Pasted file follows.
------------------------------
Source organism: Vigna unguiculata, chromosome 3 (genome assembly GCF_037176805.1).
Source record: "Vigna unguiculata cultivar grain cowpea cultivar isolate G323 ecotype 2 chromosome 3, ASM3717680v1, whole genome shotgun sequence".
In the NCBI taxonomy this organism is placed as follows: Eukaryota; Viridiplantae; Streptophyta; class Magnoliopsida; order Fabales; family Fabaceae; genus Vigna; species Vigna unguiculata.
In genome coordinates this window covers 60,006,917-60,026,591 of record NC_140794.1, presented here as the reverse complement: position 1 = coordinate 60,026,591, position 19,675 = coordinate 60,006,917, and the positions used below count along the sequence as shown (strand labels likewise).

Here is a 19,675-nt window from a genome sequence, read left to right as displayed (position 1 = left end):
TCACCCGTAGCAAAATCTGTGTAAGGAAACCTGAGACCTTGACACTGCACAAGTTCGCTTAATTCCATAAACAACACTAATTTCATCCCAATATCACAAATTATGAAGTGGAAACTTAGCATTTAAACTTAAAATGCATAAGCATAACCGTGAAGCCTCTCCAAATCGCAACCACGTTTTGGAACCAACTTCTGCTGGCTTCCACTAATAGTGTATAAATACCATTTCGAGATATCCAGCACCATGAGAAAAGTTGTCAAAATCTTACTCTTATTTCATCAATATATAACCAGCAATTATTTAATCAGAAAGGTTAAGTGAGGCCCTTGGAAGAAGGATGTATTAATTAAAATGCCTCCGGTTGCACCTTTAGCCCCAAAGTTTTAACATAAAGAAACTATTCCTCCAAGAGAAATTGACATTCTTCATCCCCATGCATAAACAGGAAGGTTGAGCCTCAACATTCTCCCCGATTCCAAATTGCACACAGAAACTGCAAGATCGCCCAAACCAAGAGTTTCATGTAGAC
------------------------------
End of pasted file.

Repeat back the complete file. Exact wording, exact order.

Source organism: Vigna unguiculata, chromosome 3 (genome assembly GCF_037176805.1).
Source record: "Vigna unguiculata cultivar grain cowpea cultivar isolate G323 ecotype 2 chromosome 3, ASM3717680v1, whole genome shotgun sequence".
In the NCBI taxonomy this organism is placed as follows: Eukaryota; Viridiplantae; Streptophyta; class Magnoliopsida; order Fabales; family Fabaceae; genus Vigna; species Vigna unguiculata.
In genome coordinates this window covers 60,006,917-60,026,591 of record NC_140794.1, presented here as the reverse complement: position 1 = coordinate 60,026,591, position 19,675 = coordinate 60,006,917, and the positions used below count along the sequence as shown (strand labels likewise).

Here is a 19,675-nt window from a genome sequence, read left to right as displayed (position 1 = left end):
TCACCCGTAGCAAAATCTGTGTAAGGAAACCTGAGACCTTGACACTGCACAAGTTCGCTTAATTCCATAAACAACACTAATTTCATCCCAATATCACAAATTATGAAGTGGAAACTTAGCATTTAAACTTAAAATGCATAAGCATAACCGTGAAGCCTCTCCAAATCGCAACCACGTTTTGGAACCAACTTCTGCTGGCTTCCACTAATAGTGTATAAATACCATTTCGAGATATCCAGCACCATGAGAAAAGTTGTCAAAATCTTACTCTTATTTCATCAATATATAACCAGCAATTATTTAATCAGAAAGGTTAAGTGAGGCCCTTGGAAGAAGGATGTATTAATTAAAATGCCTCCGGTTGCACCTTTAGCCCCAAAGTTTTAACATAAAGAAACTATTCCTCCAAGAGAAATTGACATTCTTCATCCCCATGCATAAACAGGAAGGTTGAGCCTCAACATTCTCCCCGATTCCAAATTGCACACAGAAACTGCAAGATCGCCCAAACCAAGAGTTTCATGTAGAC